According to Wils, though, Durst did not provide enough information for Newmark to perform a proper analysis. But Jordan Barowitz, a Durst spokesperson, said they did give the necessary financials.

At any rate, the financial model Newmark outlined for the Durst concept is much sketchier than that for the Champions.

As for the rent that office tenants would be expected to pay, Newmark found Durst’s recommended figures high, about $10 to $20 per square foot above the going rate.

The firm’s report also cautioned, in the wake of Hurricane Sandy, “Flood risk may be deterrent to corporate real estate offices, particularly for tech companies.”

Regarding retail, Newmark said Durst will need an anchor tenant, along the lines of a Fairway, Whole Foods or Trader Joe’s supermarket or maybe a Brooklyn Bowl. But the real estate firm questioned whether such tenants would be willing to pay Durst’s anticipated base rent of $120 per square foot, which is at least double current market rents.

Newmark also said Durst’s projected fees for paid active recreation on the pier are far too optimistic, as is Durst’s projected revenue from this use, $4.5 million. Whereas Durst is saying that a recreation facility could command $25 per square foot rent on Pier 40, Newmark noted that Basketball City at Pier 36 on the East River pays only $3 per square foot.

Durst has said he would not personally develop his concept plan, but is “just putting it out there” to try to help save Pier 40 and finance its repairs, as well as help finance the 5-mile-long park, in general. Similarly, the Champions’ soccer moms and dads would not construct the high-rises.

Meanwhile, Durst spokesperson Barowitz dismissed the real estate firm’s study as biased.

“The Newmark report was commissioned to refute our proposal, so it’s not surprising they question our numbers,” he stated. “With nearly 100 years in New York City real estate, we stand by our assumptions. What should be questioned is the math in the housing proposal, which is overly optimistic; the Champions assume an extraordinary high rate of return and efficiency factor.”

Asked for comment by The Villager on the leaked Newmark reports, and on Barowitz’s calling the study slanted, Wils maintained that the Trust isn’t favoring any proposal, and defended the real estate firm.

“The Trust is facing serious problems on Pier 40, and does not have the luxury of favoring one idea over another if we are to save the pier — both the income stream it generates for the park and the public space it provides,” she said. “Therefore, rather than trying to preclude options, the Trust is working to make a case for having all options on the table.

“Newmark, one of the top brokerage firms in New York, was retained specifically to employ its independent expertise in Manhattan real estate and help us explore both ideas,” Wils said. “However, as we have repeatedly stated, we will not be in a position to judge the viability of any concepts until we have formal responses to a future request for proposals [R.F.P.] in hand.”

Wils has repeatedly said that to do the R.F.P. right — so that it attracts a wide array of potentially feasible ideas for the pier — the park act must be opened up and modified to allow more uses, including but not limited to housing.

Durst actually likes housing in parks

Adding yet another twist, Durst is now saying that he is, in fact, a big supporter of housing in parks. Commenting on The Villager’s article two weeks ago, “Two plans, many questions; Pier 40 forum coming up,” Durst said, again, his preference is to reuse the pier’s existing structure, which is structurally sound, and thus less wasteful than either partially or totally tearing it down.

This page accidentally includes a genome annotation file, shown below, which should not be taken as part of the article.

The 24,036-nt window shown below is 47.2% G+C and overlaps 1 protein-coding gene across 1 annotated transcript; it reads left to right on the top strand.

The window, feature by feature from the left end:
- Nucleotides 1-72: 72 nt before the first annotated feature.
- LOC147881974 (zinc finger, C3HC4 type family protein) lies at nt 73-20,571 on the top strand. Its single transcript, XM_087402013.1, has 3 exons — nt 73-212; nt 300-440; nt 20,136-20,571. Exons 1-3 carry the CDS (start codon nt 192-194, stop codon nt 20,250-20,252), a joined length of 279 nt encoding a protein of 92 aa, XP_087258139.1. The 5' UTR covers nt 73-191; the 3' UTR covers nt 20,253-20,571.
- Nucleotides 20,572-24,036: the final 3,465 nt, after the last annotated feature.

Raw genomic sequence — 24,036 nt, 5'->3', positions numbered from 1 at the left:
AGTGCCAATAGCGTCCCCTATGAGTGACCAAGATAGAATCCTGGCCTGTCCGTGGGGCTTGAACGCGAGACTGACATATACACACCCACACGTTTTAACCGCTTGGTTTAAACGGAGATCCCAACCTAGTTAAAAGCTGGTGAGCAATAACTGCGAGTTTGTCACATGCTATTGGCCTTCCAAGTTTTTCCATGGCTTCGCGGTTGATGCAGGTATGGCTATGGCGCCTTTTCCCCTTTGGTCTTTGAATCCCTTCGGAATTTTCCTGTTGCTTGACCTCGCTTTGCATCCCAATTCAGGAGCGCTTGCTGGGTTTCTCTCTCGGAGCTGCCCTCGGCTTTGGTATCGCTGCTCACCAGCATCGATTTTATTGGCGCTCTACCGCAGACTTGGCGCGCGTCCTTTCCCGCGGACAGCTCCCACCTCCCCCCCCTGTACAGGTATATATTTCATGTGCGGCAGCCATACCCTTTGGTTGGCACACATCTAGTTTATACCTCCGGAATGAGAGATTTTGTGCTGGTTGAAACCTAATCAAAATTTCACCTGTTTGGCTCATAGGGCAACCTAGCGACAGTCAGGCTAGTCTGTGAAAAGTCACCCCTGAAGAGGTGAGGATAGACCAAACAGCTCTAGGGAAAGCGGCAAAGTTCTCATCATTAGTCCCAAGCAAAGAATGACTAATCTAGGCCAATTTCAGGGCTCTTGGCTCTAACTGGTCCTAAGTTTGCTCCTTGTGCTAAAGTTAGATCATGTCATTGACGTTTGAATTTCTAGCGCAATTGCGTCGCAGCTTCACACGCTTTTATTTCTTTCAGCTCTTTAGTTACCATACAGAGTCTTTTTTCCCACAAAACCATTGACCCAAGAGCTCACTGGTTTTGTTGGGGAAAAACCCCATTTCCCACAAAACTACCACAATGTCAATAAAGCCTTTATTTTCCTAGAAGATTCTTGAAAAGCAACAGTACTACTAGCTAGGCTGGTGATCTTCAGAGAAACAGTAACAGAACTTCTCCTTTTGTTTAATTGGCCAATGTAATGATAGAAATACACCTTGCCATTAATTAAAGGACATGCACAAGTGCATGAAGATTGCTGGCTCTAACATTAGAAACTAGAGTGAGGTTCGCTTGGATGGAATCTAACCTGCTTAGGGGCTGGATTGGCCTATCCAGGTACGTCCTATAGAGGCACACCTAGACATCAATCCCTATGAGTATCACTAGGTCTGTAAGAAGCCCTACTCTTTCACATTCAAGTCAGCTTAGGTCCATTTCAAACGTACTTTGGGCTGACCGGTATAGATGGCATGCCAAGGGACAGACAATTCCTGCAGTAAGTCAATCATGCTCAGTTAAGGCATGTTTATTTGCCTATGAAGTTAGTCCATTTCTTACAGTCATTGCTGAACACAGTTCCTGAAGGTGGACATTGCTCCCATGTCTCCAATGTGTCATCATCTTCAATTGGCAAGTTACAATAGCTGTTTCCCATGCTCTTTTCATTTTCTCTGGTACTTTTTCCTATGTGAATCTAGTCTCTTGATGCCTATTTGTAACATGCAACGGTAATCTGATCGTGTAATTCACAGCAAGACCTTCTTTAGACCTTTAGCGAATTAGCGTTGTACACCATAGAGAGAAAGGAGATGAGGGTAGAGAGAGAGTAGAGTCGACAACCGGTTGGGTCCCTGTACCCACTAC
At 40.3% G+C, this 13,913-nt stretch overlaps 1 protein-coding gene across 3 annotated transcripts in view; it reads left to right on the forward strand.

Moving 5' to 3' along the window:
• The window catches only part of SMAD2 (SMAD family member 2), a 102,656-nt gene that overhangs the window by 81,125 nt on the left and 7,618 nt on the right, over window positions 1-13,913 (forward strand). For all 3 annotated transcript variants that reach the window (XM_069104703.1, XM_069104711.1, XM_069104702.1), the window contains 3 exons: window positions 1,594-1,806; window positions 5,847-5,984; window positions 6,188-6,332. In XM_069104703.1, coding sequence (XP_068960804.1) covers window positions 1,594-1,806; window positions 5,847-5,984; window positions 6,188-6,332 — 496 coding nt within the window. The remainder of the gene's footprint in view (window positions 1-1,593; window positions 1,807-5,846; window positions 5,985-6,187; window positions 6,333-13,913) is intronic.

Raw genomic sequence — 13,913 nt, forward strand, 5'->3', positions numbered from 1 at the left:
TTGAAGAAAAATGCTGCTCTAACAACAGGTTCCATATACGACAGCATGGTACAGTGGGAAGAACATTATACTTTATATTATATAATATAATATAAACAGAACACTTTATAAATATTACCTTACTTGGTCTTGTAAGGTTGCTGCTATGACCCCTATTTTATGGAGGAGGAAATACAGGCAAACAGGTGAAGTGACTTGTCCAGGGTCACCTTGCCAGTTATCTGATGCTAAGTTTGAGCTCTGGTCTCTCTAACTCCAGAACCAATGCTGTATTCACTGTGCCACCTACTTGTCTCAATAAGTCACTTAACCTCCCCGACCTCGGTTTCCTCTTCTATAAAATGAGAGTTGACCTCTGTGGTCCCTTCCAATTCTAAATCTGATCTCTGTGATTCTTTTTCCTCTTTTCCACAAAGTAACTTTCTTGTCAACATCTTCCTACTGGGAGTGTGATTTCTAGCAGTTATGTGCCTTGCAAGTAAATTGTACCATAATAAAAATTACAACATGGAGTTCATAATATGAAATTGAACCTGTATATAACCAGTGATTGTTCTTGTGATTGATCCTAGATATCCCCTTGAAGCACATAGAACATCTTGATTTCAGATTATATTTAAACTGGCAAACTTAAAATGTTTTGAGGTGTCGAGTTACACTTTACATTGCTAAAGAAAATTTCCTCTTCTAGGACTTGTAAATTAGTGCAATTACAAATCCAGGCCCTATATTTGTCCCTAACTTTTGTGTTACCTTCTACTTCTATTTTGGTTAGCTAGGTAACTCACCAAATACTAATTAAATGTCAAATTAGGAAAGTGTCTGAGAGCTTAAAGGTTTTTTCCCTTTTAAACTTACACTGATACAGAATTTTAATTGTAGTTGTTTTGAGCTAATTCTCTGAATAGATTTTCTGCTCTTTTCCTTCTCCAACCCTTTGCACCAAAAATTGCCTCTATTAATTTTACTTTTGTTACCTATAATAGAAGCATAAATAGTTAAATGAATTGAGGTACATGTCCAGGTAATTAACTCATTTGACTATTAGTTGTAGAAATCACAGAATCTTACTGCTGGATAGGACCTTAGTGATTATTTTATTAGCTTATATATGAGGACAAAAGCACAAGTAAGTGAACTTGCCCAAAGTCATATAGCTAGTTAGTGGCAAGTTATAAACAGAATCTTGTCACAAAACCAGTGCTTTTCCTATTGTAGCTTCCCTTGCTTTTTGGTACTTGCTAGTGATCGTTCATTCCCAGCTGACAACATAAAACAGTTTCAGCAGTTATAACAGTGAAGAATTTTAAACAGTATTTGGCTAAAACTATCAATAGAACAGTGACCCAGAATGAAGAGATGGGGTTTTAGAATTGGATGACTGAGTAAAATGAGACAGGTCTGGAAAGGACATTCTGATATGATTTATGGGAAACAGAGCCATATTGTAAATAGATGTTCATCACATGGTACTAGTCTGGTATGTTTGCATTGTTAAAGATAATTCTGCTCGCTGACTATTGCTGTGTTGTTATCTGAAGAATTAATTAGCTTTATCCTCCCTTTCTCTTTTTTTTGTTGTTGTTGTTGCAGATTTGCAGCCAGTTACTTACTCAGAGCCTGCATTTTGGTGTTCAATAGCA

However, he then added, “Once the decision is made to build housing in the park, and I am very much in favor of building housing in parks, there is no reason to only look at the park in front of Pier 40. There may be better locations, and if so, the parking area in front Pier 40 could be park instead of high-rise housing.”

Asked for clarification of Durst’s position, Barowitz said, “He thinks putting housing on Pier 40 or putting it next to Pier 40 and knocking down a portion of the pier is not a good idea. Housing in parks, as a concept, is something he is fine with, i.e. Battery Park City and Brooklyn Bridge Park.

“Douglas has always said that he does not have an ideological problem with housing in the park,” he added. “His issue is with the efficacy of this plan [by the Champions].”

Asked if Durst would support housing in Hudson River Park, Barowitz said, “This is a discussion about Pier 40. Douglas doesn’t have a proposal to build housing in another location in the park.”

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10 Responses to The Two Towers: Pier 40 plan would generate $115 million for Hudson River Park upfront, plus $10 million annually

  1. Is this park in some kind of alternate universe??? In other flood prone areas like this one the govt is buying up the land to stop housing from being built on it, because it will only flood out when the next weather event happens. And if anyone thinks there will not be another bad weather event sooner rather than later, they are in denial of reality. Spending millions and millions of dollars on land that will get washed away again and again is beyond pound foolish. I can't believe that these so-called learders can only come up with 2 options in The Village that earned it's fame for its creativity, imagination and innovation. There must be a better and cheaper option than wasting millions of dollars, and then what, begging for a bail-out after the next storm when we already know better? That's sad. Build less, save millions, and this park will sustain itself longer than ruining it with residential density. There is no rule that everything has to be world class and state of the art. This neighborhood used to believe in the beauty of simplicity, but now its all about money and greed. Wow, what an ugly change to this formerly bohemian paradise.